I am also very excited to announce a new yarn in our range! Literally as I write this the mill is spinning our brand new SOCK YARN – ‘Cuthbert’s Sock’! It will be entirely natural fibre, 70% kid mohair and 30% Wensleydale wool. Mohair is the perfect sock fibre. It has the highest rub test of any natural fibre and so won’t wear out. The fibres themselves have very few scales and what scales there are lie smoothly, as a result bacteria has nowhere to cling on and so mohair socks don’t smell! As the mother of 4 boys approaching teenage years I can tell you it appeals to me! This first spinning is relatively small as we dip our toes into the sock market so to speak but we can’t wait to get knitting!
| A day in the life at Whistlebare
Keeping livestock is not so dissimilar from having children. Each morning begins the same way – chasing the boys out of bed, giving them breakfast, helping them find their shoes and bags and sending them off to school. Then out into the yard (sometimes still in my dressing gown!) to make sure all the animals are looking fit and ready for their breakfast. I have two British Toggenburg goats that need to be hand milked giving us beautiful fresh milk for the house and any bottle fed kids we may have in the Spring. That’s followed by more routine jobs possibly trimming the goats’ feet, worming or vaccinating; moving them to new pasture or preparing them for shearing. Other days the focus may be more on the farm itself rolling or topping the fields or repairing fences – goats are notorious escape artists. When the essential outside work is done then I get to escape to my dye shed (otherwise known as the utility room). Here I will spend a couple of hours building up stocks and devising new colourways. Then, if I’m very lucky and my paperwork is up to date (unlikely) and I have packed the day’s internet orders I might settle in for a happy hour or so with my hook or needles. I am relatively new to knitting and crochet but am entirely absorbed by the whole creative process.
By then the first of the boys will be coming home and it is round two of feeding, chasing and helping both the two legged and four legged beasts in my care!
| If you could cast on one of your yarns now what would you knit?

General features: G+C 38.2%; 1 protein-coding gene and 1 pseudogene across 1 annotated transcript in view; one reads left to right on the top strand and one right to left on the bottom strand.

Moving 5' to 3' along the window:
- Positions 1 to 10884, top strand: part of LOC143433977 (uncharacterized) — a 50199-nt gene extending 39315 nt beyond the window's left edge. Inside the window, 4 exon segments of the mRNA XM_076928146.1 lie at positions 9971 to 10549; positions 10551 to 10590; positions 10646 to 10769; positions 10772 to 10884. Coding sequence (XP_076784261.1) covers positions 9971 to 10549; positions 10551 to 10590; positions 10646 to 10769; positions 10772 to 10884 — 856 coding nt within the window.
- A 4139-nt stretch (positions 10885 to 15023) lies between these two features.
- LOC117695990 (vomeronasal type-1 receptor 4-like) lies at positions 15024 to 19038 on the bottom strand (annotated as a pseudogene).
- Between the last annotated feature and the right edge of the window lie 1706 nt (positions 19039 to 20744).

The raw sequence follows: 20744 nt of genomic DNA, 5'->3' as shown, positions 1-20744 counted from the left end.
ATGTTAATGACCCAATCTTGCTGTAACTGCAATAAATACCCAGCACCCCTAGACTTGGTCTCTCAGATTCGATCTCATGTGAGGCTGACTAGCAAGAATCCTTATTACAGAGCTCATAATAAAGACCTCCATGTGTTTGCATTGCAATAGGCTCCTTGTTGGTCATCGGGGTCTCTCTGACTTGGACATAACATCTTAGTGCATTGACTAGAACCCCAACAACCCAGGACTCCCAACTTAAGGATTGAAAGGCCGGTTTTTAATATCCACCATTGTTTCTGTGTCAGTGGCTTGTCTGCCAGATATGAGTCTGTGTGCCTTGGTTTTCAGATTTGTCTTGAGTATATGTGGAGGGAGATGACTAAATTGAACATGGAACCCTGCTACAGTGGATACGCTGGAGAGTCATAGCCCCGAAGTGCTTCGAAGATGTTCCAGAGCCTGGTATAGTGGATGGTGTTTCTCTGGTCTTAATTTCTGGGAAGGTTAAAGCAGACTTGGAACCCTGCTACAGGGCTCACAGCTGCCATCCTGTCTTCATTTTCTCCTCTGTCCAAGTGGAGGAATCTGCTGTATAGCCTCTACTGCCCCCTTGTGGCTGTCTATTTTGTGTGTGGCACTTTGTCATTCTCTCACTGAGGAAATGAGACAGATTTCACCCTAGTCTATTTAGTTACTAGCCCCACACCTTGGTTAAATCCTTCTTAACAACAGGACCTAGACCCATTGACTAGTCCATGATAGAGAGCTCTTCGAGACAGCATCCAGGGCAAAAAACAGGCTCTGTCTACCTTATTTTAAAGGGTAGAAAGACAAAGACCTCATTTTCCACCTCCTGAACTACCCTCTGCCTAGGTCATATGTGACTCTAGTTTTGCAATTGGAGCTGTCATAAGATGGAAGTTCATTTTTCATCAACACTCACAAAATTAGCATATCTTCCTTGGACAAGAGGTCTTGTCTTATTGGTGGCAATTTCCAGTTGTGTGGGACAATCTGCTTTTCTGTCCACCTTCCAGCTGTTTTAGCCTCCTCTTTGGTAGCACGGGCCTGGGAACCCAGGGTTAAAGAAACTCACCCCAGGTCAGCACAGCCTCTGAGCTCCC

Without doubt the pattern from our range that I would most like to knit is our brand new Eadfrith Wrap from our aran weight Yeavering Bell. It is an huge cabled wrap that is truly a blanket around your shoulders, perfect for my windy beach walks with the dogs! To do that though I would have to choose a colour that I am certain to still love after 8 skeins worth of cabling – I’m a beginner remember! It would have to be from my newest range of colours, quite likely Sloe Velvet or Pure Soul or possibly even Dragon’s Breath……….
| Gifts from Whistlebare
We offer several gift sets suitable for Christmas. Some of our most popular patterns, Daisy Scarf, Night & Day Shrug, Charm of Finches Hat, Cowl & Cuffs and our beginners’ Happy Hat and Scarf can be bought as a boxed set with printed pattern and your choice of colours.
Also, new this year we are producing ‘Pockets of Colour’, each one containing about 200g of DK in 6 different colours (33g each). We have 2 pattern choices to go with them our ‘Mill Wheel Ripple‘ hat or cowl and our ‘Party in the Dunes’ hat or cowl. These make very appealing presents and are fun to knit! All our gift sets can be wrapped in our cheerful Whistlebare wrapping paper.
| Come and see our yarns
We have a small Studio on the farm that you are welcome to visit. It is officially open on Wednesdays and Fridays from 10.30am until 3pm. You are however, welcome to drop by any time and if I am about I will open for you. If you want to be certain that I am around then drop me a text to 07775501068 and I will confirm.
We also have stalls at a number of wool festivals throughout the year. Check our website for details.
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Alice, thank you so very much for sharing such an insight into the work you do at Whistlebare and those incredible yarns you create there. I thoroughly recommend a delve over in the Whistlebare shop and if you are buying yarn for yourself why not consider the patterns available and avail yourself of lovely kit! If you would like to hear more from Alice then my podcasting mucker Jo Milmine has her as a guest over at the Shiny Bees podcast this week.
Next week’s Kitsmas shopping is going to be focussing on hands and heads!
What a lovely inspiring story of a small yarn producer x